2nd Battalion, Royal Inniskilling Fusiliers (British Army)
Date Of Birth:
16/11/1914 (Died of Wounds)
John Joseph McCaffery was the eldest son of John and Anne McCaffrey. He was born in Moyglass, County Fermanagh on 10th July 1895. He was second of six children, all born in the Ely area. By 1911, the family had moved to Portadown. The family then moved on to live in at 26 Blackhill, Cookstown. John worked at Adair’s Mill at Greenvale, Cookstown. Private John Joseph McCaffrey was serving with the 2nd Battalion of the Royal Inniskilling Fusiliers when he died of wounds on Monday 16th November 1914.
John Joseph McCaffery was the eldest son of John and Anne McCaffrey. John McCaffery and Anne McGarvey were married on 10th November 1892 in Fermanagh.
John McCaffrey was born in Moyglass, County Fermanagh on 10th July 1895. He was second of six children, all born in the Ely area.
The 1901 census lists John as age 5 living with the family at house 1 in Clogheragh, Ely, Fermanagh. His father was a labourer. Clogheragh is in the census area of Ely in County Fermanagh. Moneyglass is also in Ely.
Family: John McCaffery, Anne McCaffery, Mary McCaffery (born 12th October 1893), John McCaffery (born 10th July 1895), Sarah Anne McCaffery (born 17th March 1897), Felix McCaffery (born 24th March 1899), Roselena McCaffery (born 29th June 1901), Patrick McCaffery (born 19th October 1905).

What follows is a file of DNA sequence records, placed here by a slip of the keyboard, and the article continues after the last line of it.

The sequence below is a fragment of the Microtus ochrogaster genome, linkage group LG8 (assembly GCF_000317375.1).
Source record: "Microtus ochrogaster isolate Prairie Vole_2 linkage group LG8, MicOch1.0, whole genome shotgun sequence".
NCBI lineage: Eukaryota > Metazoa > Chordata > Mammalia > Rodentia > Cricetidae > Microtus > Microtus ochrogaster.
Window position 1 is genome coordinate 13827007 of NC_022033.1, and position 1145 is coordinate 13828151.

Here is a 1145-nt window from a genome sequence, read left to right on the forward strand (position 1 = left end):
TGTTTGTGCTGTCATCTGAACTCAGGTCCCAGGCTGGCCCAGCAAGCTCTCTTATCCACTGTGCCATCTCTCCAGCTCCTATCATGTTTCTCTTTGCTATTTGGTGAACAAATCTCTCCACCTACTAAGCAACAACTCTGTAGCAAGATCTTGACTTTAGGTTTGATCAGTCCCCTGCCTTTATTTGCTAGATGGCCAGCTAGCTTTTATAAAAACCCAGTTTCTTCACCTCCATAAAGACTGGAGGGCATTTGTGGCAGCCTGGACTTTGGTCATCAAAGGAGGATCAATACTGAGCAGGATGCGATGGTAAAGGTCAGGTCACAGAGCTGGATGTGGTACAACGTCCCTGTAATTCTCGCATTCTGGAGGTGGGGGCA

The 1911 census lists John Joseph as age 15 living with the family at house 4 in Wilson Street, Portadown, County Armagh. John was working as a flax machine boy. His father was a farm labourer.
The family then moved on to live at 26 Blackhill, Cookstown.
John worked at Adair’s Mill at Greenvale, Cookstown, and his father was a gardener on the Adair Estate. Two brothers of his Grandmother fell in action while storming the heights of Alma during the Crimean War (1854) and another grand-uncle on his father’s side was a veteran of the Indian Mutiny (1857-58).
John was a section leader with Cookstown Corps of the Irish Volunteers and regularly played football with the local Greenvale Swifts Football Club, which included many of the workers from the mill. Many of these lads eventually joined the Royal Inniskillings.
Greenvale Football Club - Middle Row : Left to Right : Michael Lawn, James King and John McCaffrey
Lads such as Paddy Corey, Michael Lawn, James King and Jacob Wilkinson (John McCaffrey’s friend), all lost their lives in the First World War.
John enlisted in Cookstown with the Inniskillings Fusiliers. He trained at Finner Camp and was posted to Malin Head and Magilligan. On 18th September 1914 he was transferred to the 2nd Battalion Royal Inniskilling Fusiliers and went to France.
Many of the letters written to his father still exist to this day. In these letters he would refer to his friends back home and those with whom he joined the army, but had been sent elsewhere. While on service John received the following letter from his father: